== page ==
Targeting functional decline in Alzheimer disease: A randomized trial

Christopher Callahan, Malaz Boustani, Arlene A. Schmid, Michael A. La Mantia, Mary Austrom, Douglas K. Miller, Sujuan Gao, Denisha Y. Ferguson, Kathleen A. Lane, Hugh Hendrie

Research output: Contribution to journalArticle

10 Citations (Scopus)

Abstract

Background: Alzheimer disease results in progressive functional decline, leading to loss of independence. Objective: To determine whether collaborative care plus 2 years of home-based occupational therapy delays functional decline. Design: Randomized, controlled clinical trial. (ClinicalTrials.gov: NCT01314950) Setting: Urban public health system. Patients: 180 community-dwelling participants with Alzheimer disease and their informal caregivers. Intervention: All participants received collaborative care for dementia. Patients in the intervention group also received in-home occupational therapy delivered in 24 sessions over 2 years. Measurements: The primary outcome measure was the Alzheimer's Disease Cooperative Study Group Activities of Daily Living Scale (ADCS ADL); performance-based measures included the Short Physical Performance Battery (SPPB) and Short Portable Sarcopenia Measure (SPSM). Results: At baseline, clinical characteristics did not differ significantly between groups; the mean Mini-Mental State Examination score for both groups was 19 (SD, 7). The intervention group received a median of 18 home visits from the study occupational therapists. In both groups, ADCS ADL scores declined over 24 months. At the primary end point of 24 months, ADCS ADL scores did not differ between groups (mean difference, 2.34 [95% CI, - 5.27 to 9.96]). We also could not definitively demonstrate between-group differences in mean SPPB or SPSM values. Limitation: The results of this trial are indeterminate and do not rule out potential clinically important effects of the intervention. Conclusion: The authors could not definitively demonstrate whether the addition of 2 years of in-home occupational therapy to a collaborative care management model slowed the rate of functional decline among persons with Alzheimer disease. This trial underscores the burden undertaken by caregivers as they provide care for family members with Alzheimer disease and the difficulty in slowing functional decline. Primary Funding Source: National Institute on Aging.

Original languageEnglish (US)
Pages (from-to)164-171
Number of pages8
JournalAnnals of Internal Medicine
Volume166
Issue number3
DOIs
StatePublished - Feb 7 2017

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Alzheimer Disease
Occupational Therapy
Activities of Daily Living
Sarcopenia
Caregivers
National Institute on Aging (U.S.)
Urban Health
Independent Living
House Calls
Dementia
Randomized Controlled Trials
Public Health
Outcome Assessment (Health Care)

ASJC Scopus subject areas

  • Internal Medicine

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Targeting functional decline in Alzheimer disease : A randomized trial. / Callahan, Christopher; Boustani, Malaz; Schmid, Arlene A.; La Mantia, Michael A.; Austrom, Mary; Miller, Douglas K.; Gao, Sujuan; Ferguson, Denisha Y.; Lane, Kathleen A.; Hendrie, Hugh.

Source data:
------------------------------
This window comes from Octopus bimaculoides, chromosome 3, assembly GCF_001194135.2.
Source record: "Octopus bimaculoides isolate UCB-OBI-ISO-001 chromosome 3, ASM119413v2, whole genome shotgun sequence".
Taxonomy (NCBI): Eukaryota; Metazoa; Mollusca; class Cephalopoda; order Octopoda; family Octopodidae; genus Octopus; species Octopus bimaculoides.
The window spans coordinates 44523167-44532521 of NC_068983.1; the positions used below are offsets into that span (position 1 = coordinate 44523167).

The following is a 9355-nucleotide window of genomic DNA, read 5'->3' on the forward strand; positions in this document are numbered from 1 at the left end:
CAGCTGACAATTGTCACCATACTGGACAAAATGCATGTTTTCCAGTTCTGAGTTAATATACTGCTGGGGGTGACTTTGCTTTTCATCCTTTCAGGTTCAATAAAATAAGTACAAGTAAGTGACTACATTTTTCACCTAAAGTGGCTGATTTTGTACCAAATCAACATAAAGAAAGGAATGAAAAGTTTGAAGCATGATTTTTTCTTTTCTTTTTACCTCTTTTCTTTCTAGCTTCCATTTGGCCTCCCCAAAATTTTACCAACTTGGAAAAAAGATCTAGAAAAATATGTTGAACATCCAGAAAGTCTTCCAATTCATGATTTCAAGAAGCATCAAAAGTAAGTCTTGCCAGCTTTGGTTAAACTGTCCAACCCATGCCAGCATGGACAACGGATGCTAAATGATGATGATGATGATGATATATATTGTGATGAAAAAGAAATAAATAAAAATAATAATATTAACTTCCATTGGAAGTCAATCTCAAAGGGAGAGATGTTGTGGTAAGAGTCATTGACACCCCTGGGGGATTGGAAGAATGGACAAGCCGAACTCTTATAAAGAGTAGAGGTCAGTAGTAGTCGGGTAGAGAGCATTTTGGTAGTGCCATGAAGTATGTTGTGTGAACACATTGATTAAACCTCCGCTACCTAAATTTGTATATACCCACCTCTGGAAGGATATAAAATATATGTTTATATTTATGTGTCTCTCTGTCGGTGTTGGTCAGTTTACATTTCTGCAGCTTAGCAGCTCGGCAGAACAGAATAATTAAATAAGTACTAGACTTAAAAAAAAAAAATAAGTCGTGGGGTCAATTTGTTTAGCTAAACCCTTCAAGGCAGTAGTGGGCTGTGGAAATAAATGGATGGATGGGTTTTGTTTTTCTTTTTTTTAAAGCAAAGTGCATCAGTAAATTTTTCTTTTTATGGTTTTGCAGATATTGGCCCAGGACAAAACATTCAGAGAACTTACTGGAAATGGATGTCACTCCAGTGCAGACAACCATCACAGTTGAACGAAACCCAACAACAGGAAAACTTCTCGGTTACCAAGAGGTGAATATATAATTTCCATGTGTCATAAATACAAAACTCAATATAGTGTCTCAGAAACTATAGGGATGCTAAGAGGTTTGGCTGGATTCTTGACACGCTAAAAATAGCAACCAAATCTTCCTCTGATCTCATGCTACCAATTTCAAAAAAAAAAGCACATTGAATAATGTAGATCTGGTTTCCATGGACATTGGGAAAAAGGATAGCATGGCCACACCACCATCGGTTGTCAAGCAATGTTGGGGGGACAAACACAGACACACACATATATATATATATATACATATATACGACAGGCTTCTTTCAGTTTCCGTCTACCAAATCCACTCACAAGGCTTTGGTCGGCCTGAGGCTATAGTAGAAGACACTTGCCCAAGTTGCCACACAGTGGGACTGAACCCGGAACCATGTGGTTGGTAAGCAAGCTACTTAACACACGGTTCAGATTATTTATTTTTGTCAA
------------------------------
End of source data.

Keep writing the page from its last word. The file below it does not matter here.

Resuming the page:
In: Annals of Internal Medicine, Vol. 166, No. 3, 07.02.2017, p. 164-171.

Research output: Contribution to journalArticle

Callahan, Christopher ; Boustani, Malaz ; Schmid, Arlene A. ; La Mantia, Michael A. ; Austrom, Mary ; Miller, Douglas K. ; Gao, Sujuan ; Ferguson, Denisha Y. ; Lane, Kathleen A. ; Hendrie, Hugh. / Targeting functional decline in Alzheimer disease : A randomized trial. In: Annals of Internal Medicine. 2017 ; Vol. 166, No. 3. pp. 164-171.
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abstract = "Background: Alzheimer disease results in progressive functional decline, leading to loss of independence. Objective: To determine whether collaborative care plus 2 years of home-based occupational therapy delays functional decline. Design: Randomized, controlled clinical trial. (ClinicalTrials.gov: NCT01314950) Setting: Urban public health system. Patients: 180 community-dwelling participants with Alzheimer disease and their informal caregivers. Intervention: All participants received collaborative care for dementia. Patients in the intervention group also received in-home occupational therapy delivered in 24 sessions over 2 years. Measurements: The primary outcome measure was the Alzheimer's Disease Cooperative Study Group Activities of Daily Living Scale (ADCS ADL); performance-based measures included the Short Physical Performance Battery (SPPB) and Short Portable Sarcopenia Measure (SPSM). Results: At baseline, clinical characteristics did not differ significantly between groups; the mean Mini-Mental State Examination score for both groups was 19 (SD, 7). The intervention group received a median of 18 home visits from the study occupational therapists. In both groups, ADCS ADL scores declined over 24 months. At the primary end point of 24 months, ADCS ADL scores did not differ between groups (mean difference, 2.34 [95{\%} CI, - 5.27 to 9.96]). We also could not definitively demonstrate between-group differences in mean SPPB or SPSM values. Limitation: The results of this trial are indeterminate and do not rule out potential clinically important effects of the intervention. Conclusion: The authors could not definitively demonstrate whether the addition of 2 years of in-home occupational therapy to a collaborative care management model slowed the rate of functional decline among persons with Alzheimer disease. This trial underscores the burden undertaken by caregivers as they provide care for family members with Alzheimer disease and the difficulty in slowing functional decline. Primary Funding Source: National Institute on Aging.",
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